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Background: Medication adherence to inhalation medication is suboptimal in patients with COPD and asthma. Shared decision making (SDM) is proposed as an intervention to improve medication adherence. Despite its wide promotion, evidence of SDM's association with greater medication adherence is scarce. Also, it is unknown to what degree patients presently experience SDM and how it is associated with medication adherence.

Objective: To (i) assess the level of SDM and (ii) medication adherence, (iii) explore the relation between SDM and medication adherence and iv) investigate possible underlying mechanisms.

Methods: Cross-sectional observational study. A survey was distributed among Dutch patients with COPD and/or asthma using inhaled medication. Medication adherence was measured using the Test of Adherence to Inhalers (TAI-10), and SDM by the 9-item Shared Decision-Making questionnaire (SMD-Q-9). Feeling of competence, relatedness and feeling of autonomy from the Self-Determination Theory (SDT) were considered as possible mechanisms. The primary outcome was adherence.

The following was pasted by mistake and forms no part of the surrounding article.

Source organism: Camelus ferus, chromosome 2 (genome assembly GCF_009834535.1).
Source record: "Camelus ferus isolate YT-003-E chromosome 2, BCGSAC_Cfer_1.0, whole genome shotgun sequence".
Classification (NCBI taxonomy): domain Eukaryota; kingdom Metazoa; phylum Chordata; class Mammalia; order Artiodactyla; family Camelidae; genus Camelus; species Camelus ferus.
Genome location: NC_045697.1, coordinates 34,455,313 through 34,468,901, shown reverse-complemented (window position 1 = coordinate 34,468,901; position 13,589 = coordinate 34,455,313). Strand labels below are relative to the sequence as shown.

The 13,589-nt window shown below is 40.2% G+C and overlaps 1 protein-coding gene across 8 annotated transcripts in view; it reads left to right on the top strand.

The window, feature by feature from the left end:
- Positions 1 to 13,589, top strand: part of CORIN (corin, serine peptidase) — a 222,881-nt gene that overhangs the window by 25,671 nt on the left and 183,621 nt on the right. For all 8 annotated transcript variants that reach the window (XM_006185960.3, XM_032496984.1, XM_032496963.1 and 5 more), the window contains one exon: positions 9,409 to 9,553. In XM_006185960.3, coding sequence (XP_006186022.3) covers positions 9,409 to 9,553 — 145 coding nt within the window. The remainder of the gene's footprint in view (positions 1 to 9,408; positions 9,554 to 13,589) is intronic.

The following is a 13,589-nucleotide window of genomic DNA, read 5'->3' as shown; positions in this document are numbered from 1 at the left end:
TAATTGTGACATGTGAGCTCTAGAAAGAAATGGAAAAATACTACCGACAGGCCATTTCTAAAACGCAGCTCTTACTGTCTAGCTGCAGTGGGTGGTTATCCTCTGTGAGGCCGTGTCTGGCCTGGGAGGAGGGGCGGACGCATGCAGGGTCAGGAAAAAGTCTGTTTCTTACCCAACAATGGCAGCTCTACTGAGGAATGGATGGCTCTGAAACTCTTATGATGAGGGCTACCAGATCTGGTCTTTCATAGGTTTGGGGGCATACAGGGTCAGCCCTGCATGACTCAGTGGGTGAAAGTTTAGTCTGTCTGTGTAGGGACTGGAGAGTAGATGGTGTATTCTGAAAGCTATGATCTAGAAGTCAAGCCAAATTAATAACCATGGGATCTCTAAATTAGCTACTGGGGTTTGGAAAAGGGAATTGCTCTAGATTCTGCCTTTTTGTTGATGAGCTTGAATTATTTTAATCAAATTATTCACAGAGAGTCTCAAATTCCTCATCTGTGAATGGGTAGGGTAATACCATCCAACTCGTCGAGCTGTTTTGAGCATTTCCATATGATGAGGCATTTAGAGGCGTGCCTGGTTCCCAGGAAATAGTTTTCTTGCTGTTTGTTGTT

Results: A total of 396 patients with complete information on relevant covariates were included. Mean SDM-Q-9 score was 26.7 (SD 12.1, range 0-45) and complete adherence was 41.2%. The odds ratio for the association of SDM with adherence was 1.01 (95% CI: 0.99, 1.02). This only changed minimally when adjusted for mediators (mediating effect <3%).

Conclusion: The patient experienced level of SDM in daily practice and medication adherence have room for improvement. No association between SDM and medication adherence was observed. Factors related to feeling of competence, relatedness and feeling of autonomy did not meaningfully explain this finding.

Originele taal-2English
Aantal pagina's12
TijdschriftFrontiers in Pharmacology
StatusPublished - 10-nov.-2023

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